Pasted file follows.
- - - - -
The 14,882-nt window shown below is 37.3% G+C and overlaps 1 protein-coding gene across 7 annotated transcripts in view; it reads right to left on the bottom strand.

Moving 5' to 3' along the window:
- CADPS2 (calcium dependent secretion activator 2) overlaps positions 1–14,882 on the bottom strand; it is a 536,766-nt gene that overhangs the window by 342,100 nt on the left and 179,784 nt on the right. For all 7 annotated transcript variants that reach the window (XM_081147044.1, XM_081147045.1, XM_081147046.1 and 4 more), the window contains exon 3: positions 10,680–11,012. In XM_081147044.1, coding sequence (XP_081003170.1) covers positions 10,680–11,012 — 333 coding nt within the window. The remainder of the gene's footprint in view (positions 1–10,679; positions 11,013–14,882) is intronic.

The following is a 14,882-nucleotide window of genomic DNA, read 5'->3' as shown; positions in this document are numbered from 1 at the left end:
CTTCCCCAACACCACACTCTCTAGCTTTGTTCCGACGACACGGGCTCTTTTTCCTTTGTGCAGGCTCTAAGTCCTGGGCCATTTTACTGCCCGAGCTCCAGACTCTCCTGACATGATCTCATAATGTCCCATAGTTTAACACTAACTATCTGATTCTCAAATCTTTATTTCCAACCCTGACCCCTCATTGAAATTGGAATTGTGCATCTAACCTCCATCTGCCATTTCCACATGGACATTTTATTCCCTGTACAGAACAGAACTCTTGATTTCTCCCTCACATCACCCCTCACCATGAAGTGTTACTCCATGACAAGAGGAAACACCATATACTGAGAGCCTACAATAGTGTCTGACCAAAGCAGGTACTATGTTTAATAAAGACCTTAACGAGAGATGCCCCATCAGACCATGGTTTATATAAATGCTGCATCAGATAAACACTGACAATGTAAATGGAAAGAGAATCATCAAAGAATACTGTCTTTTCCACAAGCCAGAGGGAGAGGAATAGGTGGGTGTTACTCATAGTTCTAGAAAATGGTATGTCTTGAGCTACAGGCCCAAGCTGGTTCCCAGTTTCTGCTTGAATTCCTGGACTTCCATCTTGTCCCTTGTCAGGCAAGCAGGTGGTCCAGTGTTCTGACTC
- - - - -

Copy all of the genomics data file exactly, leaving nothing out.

The 14,882-nt window shown below is 37.3% G+C and overlaps 1 protein-coding gene across 7 annotated transcripts in view; it reads right to left on the bottom strand.

Moving 5' to 3' along the window:
- CADPS2 (calcium dependent secretion activator 2) overlaps positions 1–14,882 on the bottom strand; it is a 536,766-nt gene that overhangs the window by 342,100 nt on the left and 179,784 nt on the right. For all 7 annotated transcript variants that reach the window (XM_081147044.1, XM_081147045.1, XM_081147046.1 and 4 more), the window contains exon 3: positions 10,680–11,012. In XM_081147044.1, coding sequence (XP_081003170.1) covers positions 10,680–11,012 — 333 coding nt within the window. The remainder of the gene's footprint in view (positions 1–10,679; positions 11,013–14,882) is intronic.

The following is a 14,882-nucleotide window of genomic DNA, read 5'->3' as shown; positions in this document are numbered from 1 at the left end:
CTTCCCCAACACCACACTCTCTAGCTTTGTTCCGACGACACGGGCTCTTTTTCCTTTGTGCAGGCTCTAAGTCCTGGGCCATTTTACTGCCCGAGCTCCAGACTCTCCTGACATGATCTCATAATGTCCCATAGTTTAACACTAACTATCTGATTCTCAAATCTTTATTTCCAACCCTGACCCCTCATTGAAATTGGAATTGTGCATCTAACCTCCATCTGCCATTTCCACATGGACATTTTATTCCCTGTACAGAACAGAACTCTTGATTTCTCCCTCACATCACCCCTCACCATGAAGTGTTACTCCATGACAAGAGGAAACACCATATACTGAGAGCCTACAATAGTGTCTGACCAAAGCAGGTACTATGTTTAATAAAGACCTTAACGAGAGATGCCCCATCAGACCATGGTTTATATAAATGCTGCATCAGATAAACACTGACAATGTAAATGGAAAGAGAATCATCAAAGAATACTGTCTTTTCCACAAGCCAGAGGGAGAGGAATAGGTGGGTGTTACTCATAGTTCTAGAAAATGGTATGTCTTGAGCTACAGGCCCAAGCTGGTTCCCAGTTTCTGCTTGAATTCCTGGACTTCCATCTTGTCCCTTGTCAGGCAAGCAGGTGGTCCAGTGTTCTGACTC